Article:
Don’t be surprised if the news that your parents are splitting up hits you harder than you expect. They are your mum and dad and no matter how old you are, it won’t be easy for you to watch them go their separate ways. Teenagers can find it particularly hard to cope with the emotional impact of parental separation, particularly when they have so much else going on with friends, school and exams.
Allow yourself time to adjust
The anger you’re feeling comes from a sense of being let down and an overwhelming feeling of loss. You’ll miss your mum and dad being together and the stability that this brings. Getting used to the idea that your parents are separating is a form of grief and you will need time to adjust.
Be cautious about apportioning blame
You might blame one of your parents for causing the split and there may appear to be good reason, particularly if one of them has had an affair. Bear in mind that relationships rarely break down because of one thing and are usually the result of many different issues building up over time. Even if you feel justified in passing judgement, resentment can cause lasting damage to your own relationship with your mum and dad.
Don’t blame yourself either
It doesn’t matter how difficult or argumentative you’re been recently, this is not the reason your folks are splitting. The issues are theirs and theirs alone. Family life is full of ups and downs and even if you think you’ve been adding to the problems in the house, you have not caused this to happen.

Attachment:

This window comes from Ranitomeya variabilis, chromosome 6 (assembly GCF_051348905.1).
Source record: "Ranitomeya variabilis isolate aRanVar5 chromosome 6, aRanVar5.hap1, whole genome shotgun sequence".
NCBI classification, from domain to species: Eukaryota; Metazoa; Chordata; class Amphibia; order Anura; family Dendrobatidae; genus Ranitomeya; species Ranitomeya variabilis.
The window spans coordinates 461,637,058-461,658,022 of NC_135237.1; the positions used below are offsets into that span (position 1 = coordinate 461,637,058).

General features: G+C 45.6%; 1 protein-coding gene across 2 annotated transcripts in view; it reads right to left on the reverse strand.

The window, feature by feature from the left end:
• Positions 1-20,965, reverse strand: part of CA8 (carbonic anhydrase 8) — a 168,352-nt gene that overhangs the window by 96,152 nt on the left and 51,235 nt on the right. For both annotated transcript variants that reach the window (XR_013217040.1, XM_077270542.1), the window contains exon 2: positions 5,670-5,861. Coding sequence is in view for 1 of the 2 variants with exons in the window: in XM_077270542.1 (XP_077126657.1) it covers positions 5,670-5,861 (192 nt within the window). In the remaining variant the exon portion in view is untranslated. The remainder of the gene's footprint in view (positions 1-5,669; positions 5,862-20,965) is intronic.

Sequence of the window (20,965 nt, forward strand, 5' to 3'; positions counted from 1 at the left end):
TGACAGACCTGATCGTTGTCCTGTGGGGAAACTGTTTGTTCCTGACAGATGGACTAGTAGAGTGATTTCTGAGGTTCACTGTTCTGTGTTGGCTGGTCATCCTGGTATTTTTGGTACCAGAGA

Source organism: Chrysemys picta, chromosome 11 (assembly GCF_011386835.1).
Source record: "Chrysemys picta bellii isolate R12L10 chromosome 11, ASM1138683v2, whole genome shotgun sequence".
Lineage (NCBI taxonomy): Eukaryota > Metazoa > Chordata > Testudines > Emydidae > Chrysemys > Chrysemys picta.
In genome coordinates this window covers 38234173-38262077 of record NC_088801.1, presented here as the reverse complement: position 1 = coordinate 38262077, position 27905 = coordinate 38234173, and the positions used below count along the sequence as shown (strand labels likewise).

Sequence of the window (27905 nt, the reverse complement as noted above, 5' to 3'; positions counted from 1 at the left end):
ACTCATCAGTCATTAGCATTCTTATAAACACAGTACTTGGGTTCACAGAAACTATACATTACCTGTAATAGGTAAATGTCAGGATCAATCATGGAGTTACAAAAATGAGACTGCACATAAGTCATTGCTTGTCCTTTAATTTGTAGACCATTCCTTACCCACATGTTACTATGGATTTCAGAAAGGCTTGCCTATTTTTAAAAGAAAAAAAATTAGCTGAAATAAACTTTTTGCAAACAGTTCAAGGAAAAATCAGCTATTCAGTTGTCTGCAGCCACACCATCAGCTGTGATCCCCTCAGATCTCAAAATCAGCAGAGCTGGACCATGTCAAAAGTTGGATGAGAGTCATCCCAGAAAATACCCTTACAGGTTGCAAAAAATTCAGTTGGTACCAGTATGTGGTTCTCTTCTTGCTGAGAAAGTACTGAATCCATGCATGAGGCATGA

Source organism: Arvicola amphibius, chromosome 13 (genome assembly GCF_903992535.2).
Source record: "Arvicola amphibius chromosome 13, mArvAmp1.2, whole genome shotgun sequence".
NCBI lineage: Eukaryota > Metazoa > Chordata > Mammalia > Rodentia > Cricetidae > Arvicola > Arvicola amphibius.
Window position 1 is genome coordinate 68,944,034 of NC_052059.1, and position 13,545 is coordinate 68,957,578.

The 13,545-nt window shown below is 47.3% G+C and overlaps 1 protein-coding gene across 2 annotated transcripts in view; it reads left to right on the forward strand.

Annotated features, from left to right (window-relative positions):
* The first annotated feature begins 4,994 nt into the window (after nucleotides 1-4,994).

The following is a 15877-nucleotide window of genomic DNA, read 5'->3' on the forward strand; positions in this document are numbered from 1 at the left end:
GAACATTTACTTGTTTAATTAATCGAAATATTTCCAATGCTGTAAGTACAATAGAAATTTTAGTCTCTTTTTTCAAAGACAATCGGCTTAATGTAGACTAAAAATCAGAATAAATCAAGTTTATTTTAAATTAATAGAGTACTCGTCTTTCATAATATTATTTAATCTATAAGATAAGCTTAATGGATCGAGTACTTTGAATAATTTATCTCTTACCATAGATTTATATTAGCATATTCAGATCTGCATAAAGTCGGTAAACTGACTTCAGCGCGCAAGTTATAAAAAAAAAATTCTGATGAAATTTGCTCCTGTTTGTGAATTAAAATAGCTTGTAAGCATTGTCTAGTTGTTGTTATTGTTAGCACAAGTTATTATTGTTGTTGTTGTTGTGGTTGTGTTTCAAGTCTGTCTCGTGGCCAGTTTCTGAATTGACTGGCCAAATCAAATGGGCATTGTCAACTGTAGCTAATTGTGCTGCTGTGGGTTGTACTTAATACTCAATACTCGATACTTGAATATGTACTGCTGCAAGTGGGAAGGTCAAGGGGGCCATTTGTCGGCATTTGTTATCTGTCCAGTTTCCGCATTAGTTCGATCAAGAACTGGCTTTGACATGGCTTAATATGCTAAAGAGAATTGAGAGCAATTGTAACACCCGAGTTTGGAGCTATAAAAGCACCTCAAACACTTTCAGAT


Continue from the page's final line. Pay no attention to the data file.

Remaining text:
It’s normal to worry about whether you’ll be able to maintain a relationship with both your parents, particularly if one is moving to a new area. Tell your parents how you’re feeling and make a plan to stay in touch with WhatsApp or Facetime calls if it isn’t going to be possible to meet up regularly.
Talk to your friends
It will be easier to cope if your close friends know what you’re going through. At the very least it will help them understand why you’re feeling a bit low or don’t want to invite them round to your house at the moment. You will appreciate their support too.
Don’t take sides
Whatever age you are when your parents break up, be careful not to take sides. This applies even if you have left home and have a family of your own. It isn’t unusual for parents to use their children to communicate between them, taking messages from one to the other. It is not your job to do this for them and they need to work things out between themselves without involving you.
However much you miss the way things were, your parents have made the decision to separate because they were unhappy. Living apart might seem drastic but hopefully it will bring them greater contentment in the long term. In the meantime, you should remain focused on your own life and ambitions whilst they work out a new way forward for themselves.
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Emma Doughty is family lawyer who provides straightforward, easy to understand advice. She is passionate about helping people and using her expertise to achieve the best outcome possible. She has been described by her clients as “tremendous and incredibly supportive”.
Everyone’s circumstances are different and this article is provided by way of general information only and must not be relied upon. If you require legal advice on a family law issue, please feel free to contact us by emailing firstname.lastname@example.org.